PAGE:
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Congestion Pricing

Another Free-Market Argument for Congestion Pricing

10:17 AM EST on February 9, 2007

An opinion piece in today's New York Sun addresses the congestion-pricing incentives laid out in the Bush Administration's new budget proposal. The article, by Diana Furchtgott-Roth, a former chief economist at the US Department of Labor who is now with the conservative Hudson Institute, argues that "the only effective way to reduce traffic congestion is to use pricing," and that "Americans rely on prices for a
stable supply of food, clothes, water, energy, and telecommunications.
Why should roads be an exception?"

Citing Singapore, Oregon, and California as potential models for different types of variable road pricing, Furchtgott-Roth attempts to address objections from both the left and the right:

Some on the political left claim tolls are unfair to lower-income drivers. To resolve this, Alameda County, Calif., and Atlanta, Ga., are experimenting with Fast and Intertwined Regular lanes. Drivers in fast lanes pay tolls, and drivers in slow lanes receive credits. Such credits can be used toward payment of tolls for future trips, or for other transit-related activities. In New York, credits could be given to lower-income drivers through license plate numbers.

But it's not tolls that are particularly detrimental to the poor, because they can be rebated - it's congested roads. Congestion lowers mobility, making it harder to travel to much needed jobs. Converting some highway lanes to toll lanes gives low-income drivers a valuable choice of more time. A waiter on his way to pick up a child from day care might find a toll cheaper than a late fee.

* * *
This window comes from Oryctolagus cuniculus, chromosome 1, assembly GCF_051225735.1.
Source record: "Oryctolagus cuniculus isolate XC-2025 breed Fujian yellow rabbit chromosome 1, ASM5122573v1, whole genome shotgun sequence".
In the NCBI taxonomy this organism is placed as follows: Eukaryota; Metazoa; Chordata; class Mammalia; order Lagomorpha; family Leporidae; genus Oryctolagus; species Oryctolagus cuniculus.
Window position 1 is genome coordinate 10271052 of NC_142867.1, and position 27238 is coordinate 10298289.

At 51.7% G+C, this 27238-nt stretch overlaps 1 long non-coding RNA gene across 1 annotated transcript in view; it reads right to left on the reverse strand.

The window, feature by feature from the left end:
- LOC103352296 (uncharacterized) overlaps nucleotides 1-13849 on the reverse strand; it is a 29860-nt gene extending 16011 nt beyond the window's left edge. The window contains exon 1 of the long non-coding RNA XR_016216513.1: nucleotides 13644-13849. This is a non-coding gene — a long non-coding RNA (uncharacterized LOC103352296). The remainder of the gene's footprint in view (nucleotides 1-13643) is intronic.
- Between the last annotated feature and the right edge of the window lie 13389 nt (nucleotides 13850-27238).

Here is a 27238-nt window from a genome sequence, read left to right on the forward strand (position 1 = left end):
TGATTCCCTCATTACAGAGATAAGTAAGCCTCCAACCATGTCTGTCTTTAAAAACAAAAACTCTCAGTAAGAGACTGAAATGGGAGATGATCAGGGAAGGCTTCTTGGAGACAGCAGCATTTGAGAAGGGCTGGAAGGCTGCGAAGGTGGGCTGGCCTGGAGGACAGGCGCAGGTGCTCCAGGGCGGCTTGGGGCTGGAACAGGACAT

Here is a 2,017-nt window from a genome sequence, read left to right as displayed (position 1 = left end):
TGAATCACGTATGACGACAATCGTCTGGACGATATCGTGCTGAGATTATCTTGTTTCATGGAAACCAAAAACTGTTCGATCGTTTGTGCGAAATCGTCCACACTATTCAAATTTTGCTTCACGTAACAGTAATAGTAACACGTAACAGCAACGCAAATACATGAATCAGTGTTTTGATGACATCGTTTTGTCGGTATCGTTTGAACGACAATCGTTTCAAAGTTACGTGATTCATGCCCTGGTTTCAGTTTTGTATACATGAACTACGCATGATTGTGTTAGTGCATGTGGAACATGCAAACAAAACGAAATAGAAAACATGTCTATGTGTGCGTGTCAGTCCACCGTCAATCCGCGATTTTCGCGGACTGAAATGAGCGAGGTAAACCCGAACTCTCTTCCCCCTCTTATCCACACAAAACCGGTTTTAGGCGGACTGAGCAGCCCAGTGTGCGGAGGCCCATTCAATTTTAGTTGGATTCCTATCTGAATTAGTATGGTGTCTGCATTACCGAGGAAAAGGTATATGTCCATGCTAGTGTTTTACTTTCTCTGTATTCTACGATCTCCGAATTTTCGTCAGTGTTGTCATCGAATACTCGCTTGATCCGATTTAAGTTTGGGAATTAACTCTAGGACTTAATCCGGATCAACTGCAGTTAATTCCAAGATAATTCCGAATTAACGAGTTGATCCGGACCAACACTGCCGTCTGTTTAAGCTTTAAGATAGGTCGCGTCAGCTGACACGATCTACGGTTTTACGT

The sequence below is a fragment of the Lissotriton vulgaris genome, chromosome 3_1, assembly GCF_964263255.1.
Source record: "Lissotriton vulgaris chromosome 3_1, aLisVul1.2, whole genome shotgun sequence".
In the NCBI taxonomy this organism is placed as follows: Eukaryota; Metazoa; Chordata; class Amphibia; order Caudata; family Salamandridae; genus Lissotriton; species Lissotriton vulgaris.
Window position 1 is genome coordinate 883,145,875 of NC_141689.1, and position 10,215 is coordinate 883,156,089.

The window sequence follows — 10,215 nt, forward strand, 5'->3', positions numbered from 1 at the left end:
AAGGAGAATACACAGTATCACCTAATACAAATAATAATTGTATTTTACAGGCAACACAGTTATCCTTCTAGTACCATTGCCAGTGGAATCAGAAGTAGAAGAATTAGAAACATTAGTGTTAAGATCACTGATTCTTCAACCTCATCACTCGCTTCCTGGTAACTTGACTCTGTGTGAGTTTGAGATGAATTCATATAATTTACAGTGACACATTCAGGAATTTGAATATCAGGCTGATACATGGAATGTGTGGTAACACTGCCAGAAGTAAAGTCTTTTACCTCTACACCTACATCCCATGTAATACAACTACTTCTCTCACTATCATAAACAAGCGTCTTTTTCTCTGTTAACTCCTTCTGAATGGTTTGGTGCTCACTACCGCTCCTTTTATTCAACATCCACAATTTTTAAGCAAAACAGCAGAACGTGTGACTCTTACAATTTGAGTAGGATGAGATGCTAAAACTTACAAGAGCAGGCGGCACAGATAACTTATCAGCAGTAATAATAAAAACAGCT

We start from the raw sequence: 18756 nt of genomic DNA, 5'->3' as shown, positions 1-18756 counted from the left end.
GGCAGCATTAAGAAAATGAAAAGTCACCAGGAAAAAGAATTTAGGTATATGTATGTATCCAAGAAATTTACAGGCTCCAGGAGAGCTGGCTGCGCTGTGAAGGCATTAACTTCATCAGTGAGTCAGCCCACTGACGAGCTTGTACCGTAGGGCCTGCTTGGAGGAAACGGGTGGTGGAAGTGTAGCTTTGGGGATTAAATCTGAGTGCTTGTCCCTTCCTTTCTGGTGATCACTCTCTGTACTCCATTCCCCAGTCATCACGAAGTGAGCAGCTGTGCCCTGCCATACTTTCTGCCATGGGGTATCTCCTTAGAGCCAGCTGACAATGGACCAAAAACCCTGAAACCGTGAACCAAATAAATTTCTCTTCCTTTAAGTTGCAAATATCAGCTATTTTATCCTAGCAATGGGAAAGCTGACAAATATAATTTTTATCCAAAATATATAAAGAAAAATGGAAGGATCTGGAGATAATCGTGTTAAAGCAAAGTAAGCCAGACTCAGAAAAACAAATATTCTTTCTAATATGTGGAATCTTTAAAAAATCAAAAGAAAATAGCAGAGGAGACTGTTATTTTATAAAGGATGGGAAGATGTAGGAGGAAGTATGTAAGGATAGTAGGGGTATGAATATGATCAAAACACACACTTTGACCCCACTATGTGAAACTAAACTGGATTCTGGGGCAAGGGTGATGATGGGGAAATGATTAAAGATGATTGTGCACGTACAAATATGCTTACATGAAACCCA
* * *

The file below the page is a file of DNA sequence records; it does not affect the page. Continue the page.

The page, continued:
An objection from the right is that President Bush is breaking his no-tax pledge. However, like parking charges, tolls are not a tax. They are a user fee for road space. Toll revenues can be used not only to ensure that road space is not overly crowded and available when people most need to use it, but also to finance road improvements. One example is new truck-only highways, such as a new tunnel from Brooklyn to New Jersey.

That waiter example isn't exactly compelling. But judging from the debate that's been going on here all week over the congestion-pricing question, it seems Streetsblog readers will have their own thoughts on Ms. Furchtgott-Roth's theories. Anyone care to discuss?

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